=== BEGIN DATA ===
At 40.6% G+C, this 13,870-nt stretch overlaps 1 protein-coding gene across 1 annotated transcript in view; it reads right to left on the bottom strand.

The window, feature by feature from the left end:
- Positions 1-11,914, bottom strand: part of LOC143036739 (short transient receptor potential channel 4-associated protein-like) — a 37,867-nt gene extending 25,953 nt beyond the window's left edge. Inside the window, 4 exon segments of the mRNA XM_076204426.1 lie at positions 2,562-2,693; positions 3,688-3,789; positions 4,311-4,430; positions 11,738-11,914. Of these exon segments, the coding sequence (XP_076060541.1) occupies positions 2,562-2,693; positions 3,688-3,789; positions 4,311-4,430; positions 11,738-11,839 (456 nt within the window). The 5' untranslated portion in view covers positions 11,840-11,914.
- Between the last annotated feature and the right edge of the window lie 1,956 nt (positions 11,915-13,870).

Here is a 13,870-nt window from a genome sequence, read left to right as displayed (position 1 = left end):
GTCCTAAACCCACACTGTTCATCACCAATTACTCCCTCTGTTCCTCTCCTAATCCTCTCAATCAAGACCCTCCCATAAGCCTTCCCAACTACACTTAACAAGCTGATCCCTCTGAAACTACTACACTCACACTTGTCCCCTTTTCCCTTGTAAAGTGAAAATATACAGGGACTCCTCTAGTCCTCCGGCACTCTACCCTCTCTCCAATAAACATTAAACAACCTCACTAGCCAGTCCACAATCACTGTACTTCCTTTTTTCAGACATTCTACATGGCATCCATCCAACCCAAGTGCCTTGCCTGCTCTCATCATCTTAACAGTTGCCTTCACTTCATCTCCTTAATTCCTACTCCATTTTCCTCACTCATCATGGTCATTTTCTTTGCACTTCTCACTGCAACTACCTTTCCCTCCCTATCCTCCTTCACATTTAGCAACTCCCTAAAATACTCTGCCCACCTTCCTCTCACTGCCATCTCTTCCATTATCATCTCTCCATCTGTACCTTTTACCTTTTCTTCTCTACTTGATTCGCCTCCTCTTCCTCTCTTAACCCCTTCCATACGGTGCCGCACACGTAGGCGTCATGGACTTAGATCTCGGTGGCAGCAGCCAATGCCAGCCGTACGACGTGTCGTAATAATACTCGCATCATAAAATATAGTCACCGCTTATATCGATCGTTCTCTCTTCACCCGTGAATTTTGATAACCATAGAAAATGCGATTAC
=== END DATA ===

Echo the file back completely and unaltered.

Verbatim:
At 40.6% G+C, this 13,870-nt stretch overlaps 1 protein-coding gene across 1 annotated transcript in view; it reads right to left on the bottom strand.

The window, feature by feature from the left end:
- Positions 1-11,914, bottom strand: part of LOC143036739 (short transient receptor potential channel 4-associated protein-like) — a 37,867-nt gene extending 25,953 nt beyond the window's left edge. Inside the window, 4 exon segments of the mRNA XM_076204426.1 lie at positions 2,562-2,693; positions 3,688-3,789; positions 4,311-4,430; positions 11,738-11,914. Of these exon segments, the coding sequence (XP_076060541.1) occupies positions 2,562-2,693; positions 3,688-3,789; positions 4,311-4,430; positions 11,738-11,839 (456 nt within the window). The 5' untranslated portion in view covers positions 11,840-11,914.
- Between the last annotated feature and the right edge of the window lie 1,956 nt (positions 11,915-13,870).

Here is a 13,870-nt window from a genome sequence, read left to right as displayed (position 1 = left end):
GTCCTAAACCCACACTGTTCATCACCAATTACTCCCTCTGTTCCTCTCCTAATCCTCTCAATCAAGACCCTCCCATAAGCCTTCCCAACTACACTTAACAAGCTGATCCCTCTGAAACTACTACACTCACACTTGTCCCCTTTTCCCTTGTAAAGTGAAAATATACAGGGACTCCTCTAGTCCTCCGGCACTCTACCCTCTCTCCAATAAACATTAAACAACCTCACTAGCCAGTCCACAATCACTGTACTTCCTTTTTTCAGACATTCTACATGGCATCCATCCAACCCAAGTGCCTTGCCTGCTCTCATCATCTTAACAGTTGCCTTCACTTCATCTCCTTAATTCCTACTCCATTTTCCTCACTCATCATGGTCATTTTCTTTGCACTTCTCACTGCAACTACCTTTCCCTCCCTATCCTCCTTCACATTTAGCAACTCCCTAAAATACTCTGCCCACCTTCCTCTCACTGCCATCTCTTCCATTATCATCTCTCCATCTGTACCTTTTACCTTTTCTTCTCTACTTGATTCGCCTCCTCTTCCTCTCTTAACCCCTTCCATACGGTGCCGCACACGTAGGCGTCATGGACTTAGATCTCGGTGGCAGCAGCCAATGCCAGCCGTACGACGTGTCGTAATAATACTCGCATCATAAAATATAGTCACCGCTTATATCGATCGTTCTCTCTTCACCCGTGAATTTTGATAACCATAGAAAATGCGATTAC